Kalanikauleleiaiwi

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Kalanikauleleiaiwi
Spouse Kaulahea II
Keaweʻīkekahialiʻiokamoku
Kauaua-a-Mahi
Lonoikahaupu
Issue Kekūʻiapoiwa I
Keʻeaumoku Nui
Alapaʻi
ʻae
Keawepoepoe
Kanoena
House House of Keawe
Father Kāneikaiwilani
Mother Keakealaniwahine

Kalanikauleleiaiwi was a Chiefess on the island of Hawaiʻi in the late 17th century and early 18th century. She was considered to be the co-ruler of the island of Hawaiʻi with her half-brother, Keaweʻīkekahialiʻiokamoku, the 21st King of Hawaii. Their shared mother was Keakealaniwahine, the ruling Queen of Hawaii. Their son, Keʻeaumoku Nui, was considered the highest rank of Piʻo and the rightful successor in rank to his father and mother.

Kalanikauleleiaiwi was considered to have higher rank than her half-brother and co-ruler, owing to her paternal descent from the Oʻahu dynasty of Kākuhihewa. Her father was their mother's half-brother Kāneikaiwilani, who was the son of Iwikauikaua and Kauākahikuaʻanaʻauakāne of Oʻahu. Both her parents shared the father High Chief Iwikauikaua of Oʻahu (whose symbol was a torch burned at midday, later copied by his descendant Kalākaua).

Her family background has been compared to that of Keōpūolani, with the political power and influence of Kaʻahumanu. She had four husbands and was the great-grandmother of king Kamehameha I who founded the Kingdom of Hawaiʻi.

Marriages and descendants[edit]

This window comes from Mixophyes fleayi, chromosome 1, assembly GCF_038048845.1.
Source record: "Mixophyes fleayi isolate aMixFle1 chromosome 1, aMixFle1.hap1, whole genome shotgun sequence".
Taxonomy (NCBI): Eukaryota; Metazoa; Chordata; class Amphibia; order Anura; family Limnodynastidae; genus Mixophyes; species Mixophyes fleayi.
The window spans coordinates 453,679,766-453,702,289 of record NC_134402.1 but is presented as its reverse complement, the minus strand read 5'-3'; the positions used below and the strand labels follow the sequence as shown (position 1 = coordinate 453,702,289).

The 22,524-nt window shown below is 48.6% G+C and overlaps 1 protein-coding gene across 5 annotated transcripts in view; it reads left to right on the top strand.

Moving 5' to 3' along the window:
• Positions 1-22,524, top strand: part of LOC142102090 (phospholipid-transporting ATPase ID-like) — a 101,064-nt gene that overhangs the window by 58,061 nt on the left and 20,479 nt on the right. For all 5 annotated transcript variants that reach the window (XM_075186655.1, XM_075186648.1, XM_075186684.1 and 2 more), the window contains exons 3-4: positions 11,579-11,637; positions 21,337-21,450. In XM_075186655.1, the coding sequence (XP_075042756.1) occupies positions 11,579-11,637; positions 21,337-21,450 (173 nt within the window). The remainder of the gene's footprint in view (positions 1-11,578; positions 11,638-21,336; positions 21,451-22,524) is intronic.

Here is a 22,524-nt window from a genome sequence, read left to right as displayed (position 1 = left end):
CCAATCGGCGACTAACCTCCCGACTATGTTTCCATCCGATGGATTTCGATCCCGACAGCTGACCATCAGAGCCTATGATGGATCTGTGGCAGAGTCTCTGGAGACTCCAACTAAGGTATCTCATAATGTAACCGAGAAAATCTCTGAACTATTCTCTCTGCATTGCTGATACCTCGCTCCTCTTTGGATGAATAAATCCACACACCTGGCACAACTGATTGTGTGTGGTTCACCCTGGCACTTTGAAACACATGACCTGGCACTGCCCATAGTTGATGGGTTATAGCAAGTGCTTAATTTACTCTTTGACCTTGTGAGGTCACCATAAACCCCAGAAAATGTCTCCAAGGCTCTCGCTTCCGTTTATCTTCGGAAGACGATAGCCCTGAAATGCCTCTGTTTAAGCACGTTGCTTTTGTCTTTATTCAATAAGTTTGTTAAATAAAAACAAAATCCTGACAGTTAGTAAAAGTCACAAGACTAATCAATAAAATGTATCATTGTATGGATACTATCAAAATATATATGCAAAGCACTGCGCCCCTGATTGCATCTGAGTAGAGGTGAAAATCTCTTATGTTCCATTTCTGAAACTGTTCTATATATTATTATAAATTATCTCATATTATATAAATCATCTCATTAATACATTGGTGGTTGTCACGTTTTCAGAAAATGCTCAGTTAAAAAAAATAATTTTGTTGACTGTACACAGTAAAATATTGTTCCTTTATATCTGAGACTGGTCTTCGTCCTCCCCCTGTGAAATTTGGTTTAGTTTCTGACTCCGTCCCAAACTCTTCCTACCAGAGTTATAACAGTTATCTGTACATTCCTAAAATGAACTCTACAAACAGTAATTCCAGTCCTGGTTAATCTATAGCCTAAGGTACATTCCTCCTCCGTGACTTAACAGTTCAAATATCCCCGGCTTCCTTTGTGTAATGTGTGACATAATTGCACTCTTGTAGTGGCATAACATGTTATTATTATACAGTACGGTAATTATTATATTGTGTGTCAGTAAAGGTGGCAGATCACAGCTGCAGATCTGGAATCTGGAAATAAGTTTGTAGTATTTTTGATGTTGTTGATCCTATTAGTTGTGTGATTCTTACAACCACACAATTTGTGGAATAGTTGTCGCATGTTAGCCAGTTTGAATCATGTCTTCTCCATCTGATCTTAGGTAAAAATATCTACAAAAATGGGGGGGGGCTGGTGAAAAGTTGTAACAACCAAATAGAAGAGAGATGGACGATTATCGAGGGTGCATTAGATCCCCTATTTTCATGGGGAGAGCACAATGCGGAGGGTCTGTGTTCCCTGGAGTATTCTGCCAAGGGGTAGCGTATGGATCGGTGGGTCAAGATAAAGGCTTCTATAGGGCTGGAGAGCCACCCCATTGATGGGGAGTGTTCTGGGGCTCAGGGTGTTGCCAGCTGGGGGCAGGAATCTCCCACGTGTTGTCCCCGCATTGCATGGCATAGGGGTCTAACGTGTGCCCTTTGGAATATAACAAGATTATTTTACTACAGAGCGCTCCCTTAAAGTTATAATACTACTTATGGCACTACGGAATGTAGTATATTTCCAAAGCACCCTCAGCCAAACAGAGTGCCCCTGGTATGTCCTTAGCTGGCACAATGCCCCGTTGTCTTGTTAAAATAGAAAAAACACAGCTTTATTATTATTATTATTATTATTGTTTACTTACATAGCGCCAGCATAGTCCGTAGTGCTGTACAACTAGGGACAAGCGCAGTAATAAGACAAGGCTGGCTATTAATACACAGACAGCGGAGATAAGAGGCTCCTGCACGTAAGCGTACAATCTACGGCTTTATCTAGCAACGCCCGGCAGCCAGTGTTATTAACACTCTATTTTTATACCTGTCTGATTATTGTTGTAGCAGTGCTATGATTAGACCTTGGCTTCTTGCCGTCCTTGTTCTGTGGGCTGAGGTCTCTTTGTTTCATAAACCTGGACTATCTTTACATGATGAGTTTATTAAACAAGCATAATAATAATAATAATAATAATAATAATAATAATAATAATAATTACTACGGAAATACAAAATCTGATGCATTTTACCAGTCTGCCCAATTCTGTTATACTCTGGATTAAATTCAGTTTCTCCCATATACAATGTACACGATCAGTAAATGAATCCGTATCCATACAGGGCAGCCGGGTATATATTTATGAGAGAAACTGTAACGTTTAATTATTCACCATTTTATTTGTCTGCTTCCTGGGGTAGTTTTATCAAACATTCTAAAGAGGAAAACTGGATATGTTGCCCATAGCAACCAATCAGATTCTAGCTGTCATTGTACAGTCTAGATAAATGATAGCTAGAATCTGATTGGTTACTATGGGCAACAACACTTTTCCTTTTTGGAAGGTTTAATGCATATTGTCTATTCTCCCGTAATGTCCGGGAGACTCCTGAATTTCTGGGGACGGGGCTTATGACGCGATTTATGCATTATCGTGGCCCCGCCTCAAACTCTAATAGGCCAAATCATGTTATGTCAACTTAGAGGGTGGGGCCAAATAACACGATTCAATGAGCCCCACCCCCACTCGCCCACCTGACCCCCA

Kalanikauleleiaiwi had four husbands and had children by all of them.

Her first marriage was with Kaulahea II, the king of Maui, in her early youth. For unknown reasons, she left him and returned to the island of Hawaiʻi. Their daughter was Kekūʻiapoiwa. Kekūʻiapoiwa remained on Maui and married her half-brother Kekaulike, founding the Kekaulike Dynasty of Maui which produced many chief politicians and nobles in the early days of the Kingdom of Hawaiʻi.

On returning to the land of her mother, she married her half-brother, to whom she bore a son and a daughter Kekelaokalani I.

Her third husband was Kauaua-a-Mahi, son of Mahiolole, the great Kohala chief of the Mahi family. With him she had two sons, Alapaʻinui and ʻae-a-Mahi.

Her fourth and last husband was the High Chief Lonoikahaupu, one of the highest ranking chiefs of Kauaʻi and a fifth generation descendant of Kahakumakapāweo. With him she had her last children, Keawepoepoe and Kanoena, who were the parents of Kameʻeiamoku and Kamanawa; another son of Keawepoepoe (with different mother) was Keʻeaumoku Pāpaʻiahiahi. These three, together with Keawe-a-Heulu, were the four principal chiefs that assisted Kamehameha I to conquer and consolidate the Hawaiian Islands, and who became his counsellors after the conquest.

Her descendants are among the forefathers of several Hawaiian royal houses:

  1. Kekaulike, through her eldest daughter Kekuiapoiwa
  2. House of Keoua, through her son Kalanikeeaumoku and daughter Kekelaokalani I
  3. House of Kalākaua and House of Kawānanakoa, through her son Keawepoepoe.[1]

Ancestry[edit]

References[edit]

  1. ^ Abraham Fornander (1880). An Account of the Polynesian Race: Its Origin and Migrations. Volume 2. Republished by Charles E. Tuttle Company, 1969. pp. 131–132. 

External links[edit]